One of my sons was required to appear for a language class each morning, and remained fairly engaged. One of my sons was allowed to listen to lectures at his convenience, and was not engaged at all. As you might guess, flexibility usually leads inexorably to procrastination, especially among the young.
In my own classes, even though I gave students ample time to listen to the lectures and complete the associated assignments, many waited until the last minute (and beyond) to complete their work. Perhaps non-traditional or older students would exercise more discipline than freshmen in an introductory course. Nonetheless, I have found that online classes undermine the structure that supports real learning.
5. Encouraging and Enabling Cheating
In my large lecture class, grades are primarily based on periodic tests. I either personally monitor the students while they take their tests or use a proctor (who is better at catching cheaters than I am). This is fairly effective in preventing cheating.
In contrast, it is nearly impossible to prevent cheating online. Instructors with smaller classes that require original work rather than standardized tests may have an advantage here. But I have resigned myself to the fact that my students are going to collaborate and look up answers when completing my online assessments, perhaps even without listening to the recorded lectures first.
When cheating is easy, multiple problems appear. First, how do you accurately assess learning? Students who cheat may have no meaningful understanding of the material.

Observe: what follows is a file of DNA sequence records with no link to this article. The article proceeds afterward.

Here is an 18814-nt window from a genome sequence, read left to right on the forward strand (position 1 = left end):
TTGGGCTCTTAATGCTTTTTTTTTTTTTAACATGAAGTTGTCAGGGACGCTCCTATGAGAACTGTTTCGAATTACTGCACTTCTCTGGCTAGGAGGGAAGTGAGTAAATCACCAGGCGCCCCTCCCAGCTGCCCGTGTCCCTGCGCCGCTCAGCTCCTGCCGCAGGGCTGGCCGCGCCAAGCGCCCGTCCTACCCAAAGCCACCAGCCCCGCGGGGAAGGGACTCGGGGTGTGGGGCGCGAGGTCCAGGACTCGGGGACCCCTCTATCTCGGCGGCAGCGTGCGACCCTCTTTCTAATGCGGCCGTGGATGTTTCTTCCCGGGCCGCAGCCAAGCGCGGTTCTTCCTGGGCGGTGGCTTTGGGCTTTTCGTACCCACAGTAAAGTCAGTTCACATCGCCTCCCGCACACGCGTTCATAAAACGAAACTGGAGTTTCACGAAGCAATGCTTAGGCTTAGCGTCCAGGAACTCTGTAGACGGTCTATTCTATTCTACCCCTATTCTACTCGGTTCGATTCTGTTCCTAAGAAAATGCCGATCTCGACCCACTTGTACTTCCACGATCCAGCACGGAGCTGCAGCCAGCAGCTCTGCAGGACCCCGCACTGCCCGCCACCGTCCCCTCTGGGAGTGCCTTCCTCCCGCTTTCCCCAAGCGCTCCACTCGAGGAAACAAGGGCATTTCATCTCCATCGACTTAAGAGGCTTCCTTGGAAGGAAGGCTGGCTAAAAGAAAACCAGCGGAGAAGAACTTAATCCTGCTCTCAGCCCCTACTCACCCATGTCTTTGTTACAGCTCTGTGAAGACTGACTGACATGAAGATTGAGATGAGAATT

Second, how do you ensure that grades are not inflated, and that diligent students are appropriately recognized? Students who would otherwise put in the work have little incentive to do so. Even students who experience a pang of conscience over cheating still worry they will be unfairly prejudiced by not cheating. My sons and I have debated these issues ad nauseam over the last eight weeks.
6. Turning Learning Into a Transaction
Online classes strip learning down to a business transaction: students perform tasks for points and receive a grade. If the student cheats (which is likely), these tasks may involve nothing more than regurgitating an internet search. The problem is that college assignments are not meant to be ends in themselves; they are meant to gauge learning. Making classes “virtual” decreases the likelihood that learning will actually occur.
Obviously, students can learn many useful things online. One of my sons taught himself motorcycle repair in the time he saved by not watching lectures. Perhaps motorcycle repair will ultimately prove more valuable; only time will tell.
Many have critiqued American higher education for requiring classes that are not useful, that have no redeeming value. Perhaps online exposes a meaninglessness inherent in higher education already.
Nonetheless, some subjects—like American government—give students knowledge and skills they need to participate in society as free citizens. I take pride in introducing students to our shared history and shared values. I am best able to do this through real-life, relational instruction.
I have written about the challenges of in-person teaching in a screen-driven world. When classes themselves move online, the obstacles to learning are truly daunting.